Cemeteries as public space under the Covid-19 lockdown
Written 23rd April 2020
Near to where I live in Bristol, the UK, is a large old cemetery with a disused chapel in the centre. It is both historical, with some graves dating back to when it opened in 1871, while at the same time burials still take place there and several sections have yet to be used. Under ‘normal’ circumstances or ‘before Covid-19’ times, I would cycle past this cemetery regularly, on occasion take my young daughter for a walk there, or head there in late summer to pick blackberries. I would always see one or two other people in there – joggers, dog walkers, people passing through – but in general it was a quiet peaceful space, open and green yet differing distinctly from the local park used as a hub for leisure and play.
On the 24th of March, like many governments across the world, the UK government ordered a general lockdown in response to the coronavirus pandemic. This restricted people to their homes with a few exceptions, including the right to go out for exercise once a day. While outside for the permitted activities, people must maintain a distance of 2 meters from each other. In the first weeks of the lockdown I cycled through the cemetery, and I had never seen it so busy before. These people were using it for leisure, for their daily permitted exercise. Lots of families with young children were in there, more joggers than usual, and dog walkers. While everyone was respecting the social distancing rules to the extent that was possible, it was drastically different to the average day just a few weeks before. The cemetery is in a very urbanised area, and many local residents have little or no outdoor space where they live.
As we got closer to the Easter Bank Holiday weekend in the UK, the weather forecast was looking very good; four warm sunny days off work lay ahead. Concerned that people would not respect the stay at home orders, the local Council made the decision to close all the city’s cemeteries. Unlike the local park, which is open on many sides, it is possible to simply lock the front and rear gates at the entrances to this and most other cemeteries. Almost a fortnight later, and despite central government recommendations to keep cemeteries open as a public space and amenity necessary for people’s mental and physical health during lockdown, when I passed by yesterday it was still closed.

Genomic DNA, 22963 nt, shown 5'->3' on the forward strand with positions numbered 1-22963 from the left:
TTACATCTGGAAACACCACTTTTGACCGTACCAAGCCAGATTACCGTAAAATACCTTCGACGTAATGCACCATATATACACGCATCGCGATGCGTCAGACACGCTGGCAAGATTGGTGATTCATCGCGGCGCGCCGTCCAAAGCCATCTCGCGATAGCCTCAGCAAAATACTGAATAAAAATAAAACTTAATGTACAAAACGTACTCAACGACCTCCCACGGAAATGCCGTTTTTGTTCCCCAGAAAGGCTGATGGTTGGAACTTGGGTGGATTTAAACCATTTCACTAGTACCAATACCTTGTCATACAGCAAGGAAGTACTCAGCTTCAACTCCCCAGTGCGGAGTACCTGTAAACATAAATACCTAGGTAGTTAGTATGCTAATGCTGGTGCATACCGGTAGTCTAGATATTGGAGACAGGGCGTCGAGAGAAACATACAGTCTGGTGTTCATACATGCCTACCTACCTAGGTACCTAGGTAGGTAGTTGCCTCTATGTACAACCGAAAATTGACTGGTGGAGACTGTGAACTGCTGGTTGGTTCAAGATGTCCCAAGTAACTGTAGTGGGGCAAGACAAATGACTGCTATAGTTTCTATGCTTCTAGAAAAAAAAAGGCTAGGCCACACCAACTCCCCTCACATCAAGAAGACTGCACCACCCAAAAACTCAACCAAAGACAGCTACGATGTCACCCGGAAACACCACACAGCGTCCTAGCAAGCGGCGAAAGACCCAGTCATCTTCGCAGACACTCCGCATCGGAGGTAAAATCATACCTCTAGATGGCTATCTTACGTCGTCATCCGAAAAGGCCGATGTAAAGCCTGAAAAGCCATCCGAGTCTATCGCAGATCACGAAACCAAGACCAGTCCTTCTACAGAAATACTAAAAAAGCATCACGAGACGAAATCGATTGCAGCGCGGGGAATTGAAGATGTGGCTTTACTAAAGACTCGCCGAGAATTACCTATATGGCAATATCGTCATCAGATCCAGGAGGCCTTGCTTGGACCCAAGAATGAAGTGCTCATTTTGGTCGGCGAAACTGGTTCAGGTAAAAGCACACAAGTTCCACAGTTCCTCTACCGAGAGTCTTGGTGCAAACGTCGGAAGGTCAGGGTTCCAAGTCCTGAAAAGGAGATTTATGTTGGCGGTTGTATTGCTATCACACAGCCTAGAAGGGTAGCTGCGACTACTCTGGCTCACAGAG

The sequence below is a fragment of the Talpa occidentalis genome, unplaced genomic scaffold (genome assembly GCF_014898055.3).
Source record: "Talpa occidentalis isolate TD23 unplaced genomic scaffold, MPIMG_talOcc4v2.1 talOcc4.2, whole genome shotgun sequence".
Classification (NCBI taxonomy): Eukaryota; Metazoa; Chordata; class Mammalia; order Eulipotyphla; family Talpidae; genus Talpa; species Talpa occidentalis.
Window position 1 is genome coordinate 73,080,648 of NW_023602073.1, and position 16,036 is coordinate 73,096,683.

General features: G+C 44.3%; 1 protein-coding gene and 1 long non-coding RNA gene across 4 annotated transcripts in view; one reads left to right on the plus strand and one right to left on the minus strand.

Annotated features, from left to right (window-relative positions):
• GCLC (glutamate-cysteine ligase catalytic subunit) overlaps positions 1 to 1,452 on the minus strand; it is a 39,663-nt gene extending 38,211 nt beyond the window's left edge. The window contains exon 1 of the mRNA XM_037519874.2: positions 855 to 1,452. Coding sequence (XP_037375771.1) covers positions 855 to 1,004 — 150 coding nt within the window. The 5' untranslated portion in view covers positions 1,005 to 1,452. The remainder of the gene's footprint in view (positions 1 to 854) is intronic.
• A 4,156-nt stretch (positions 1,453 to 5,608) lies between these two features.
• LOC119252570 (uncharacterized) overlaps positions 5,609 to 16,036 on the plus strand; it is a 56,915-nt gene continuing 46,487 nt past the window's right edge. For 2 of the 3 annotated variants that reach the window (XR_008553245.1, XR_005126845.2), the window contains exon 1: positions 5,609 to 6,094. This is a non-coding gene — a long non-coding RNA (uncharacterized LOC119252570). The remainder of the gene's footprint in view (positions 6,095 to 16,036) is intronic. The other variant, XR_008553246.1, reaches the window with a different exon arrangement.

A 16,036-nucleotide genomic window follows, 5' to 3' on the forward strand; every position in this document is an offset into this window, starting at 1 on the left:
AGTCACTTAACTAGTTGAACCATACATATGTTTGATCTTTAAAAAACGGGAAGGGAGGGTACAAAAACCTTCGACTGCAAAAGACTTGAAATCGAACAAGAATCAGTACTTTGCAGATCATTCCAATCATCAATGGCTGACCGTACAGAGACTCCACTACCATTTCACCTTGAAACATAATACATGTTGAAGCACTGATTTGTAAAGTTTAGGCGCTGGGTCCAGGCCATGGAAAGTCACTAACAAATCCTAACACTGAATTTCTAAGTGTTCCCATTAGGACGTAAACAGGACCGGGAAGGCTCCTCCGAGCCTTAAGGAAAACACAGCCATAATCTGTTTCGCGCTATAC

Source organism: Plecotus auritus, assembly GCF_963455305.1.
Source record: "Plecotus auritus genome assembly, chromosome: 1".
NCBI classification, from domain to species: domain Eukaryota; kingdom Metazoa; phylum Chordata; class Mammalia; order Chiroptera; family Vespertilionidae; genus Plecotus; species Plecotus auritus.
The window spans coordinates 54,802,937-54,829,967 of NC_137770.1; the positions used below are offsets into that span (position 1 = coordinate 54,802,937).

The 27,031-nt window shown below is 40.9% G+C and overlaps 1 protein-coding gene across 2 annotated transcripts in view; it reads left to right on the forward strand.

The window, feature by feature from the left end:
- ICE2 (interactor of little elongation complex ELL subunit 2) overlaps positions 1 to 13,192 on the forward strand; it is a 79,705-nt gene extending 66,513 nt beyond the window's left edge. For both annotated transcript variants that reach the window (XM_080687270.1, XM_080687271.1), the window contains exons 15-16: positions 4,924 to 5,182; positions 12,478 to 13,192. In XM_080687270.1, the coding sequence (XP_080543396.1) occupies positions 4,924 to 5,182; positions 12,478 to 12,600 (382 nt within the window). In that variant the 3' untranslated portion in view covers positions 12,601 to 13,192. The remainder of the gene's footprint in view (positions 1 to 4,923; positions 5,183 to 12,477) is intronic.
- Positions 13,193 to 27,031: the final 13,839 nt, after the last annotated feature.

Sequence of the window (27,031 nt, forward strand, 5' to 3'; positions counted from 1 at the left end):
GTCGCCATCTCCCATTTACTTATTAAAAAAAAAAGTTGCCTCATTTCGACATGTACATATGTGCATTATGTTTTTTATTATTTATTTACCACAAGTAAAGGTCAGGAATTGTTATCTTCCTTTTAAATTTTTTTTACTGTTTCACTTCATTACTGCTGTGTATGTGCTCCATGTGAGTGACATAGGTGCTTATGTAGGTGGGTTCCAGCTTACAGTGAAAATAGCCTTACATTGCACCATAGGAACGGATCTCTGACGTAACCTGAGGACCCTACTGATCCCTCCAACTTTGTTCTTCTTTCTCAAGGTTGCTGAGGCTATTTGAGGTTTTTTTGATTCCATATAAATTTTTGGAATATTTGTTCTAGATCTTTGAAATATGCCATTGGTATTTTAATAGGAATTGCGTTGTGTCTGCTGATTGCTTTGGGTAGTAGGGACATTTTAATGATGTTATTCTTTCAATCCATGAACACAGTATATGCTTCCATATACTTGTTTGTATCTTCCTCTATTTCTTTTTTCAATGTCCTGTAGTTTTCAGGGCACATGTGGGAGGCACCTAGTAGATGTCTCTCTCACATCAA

Photos: Front and rear gates of the cemetery closed and locked
The effect of Covid-19 on the CeMi project and its underlying questions and objectives have been discussed in previous blog posts in relation to the impact on burial services, funerals, and bereavement. But Covid-19 has also starkly revealed cemeteries and crematoria to be contested public space, which was one of the fundamental arguments of the CeMi project, and one of the discussions within Geography and Planning that the research is contributing to. Through Covid-19 cemeteries are suddenly recognised by both communities and authorities as an important green public space needed for leisure, while at the same time their primary use as a place of burial, mourning, bereavement, and commemoration is under greater pressure. In turn, these needs of users clash with the responsibility of authorities to respond to the public health crisis. In restricting cemetery use to their primary purpose – burials and funerals – the variety of purposes and communities they serve, which is often overlooked, is in fact revealed. Only in their absence as a space for leisure is this competing purpose really felt and seen.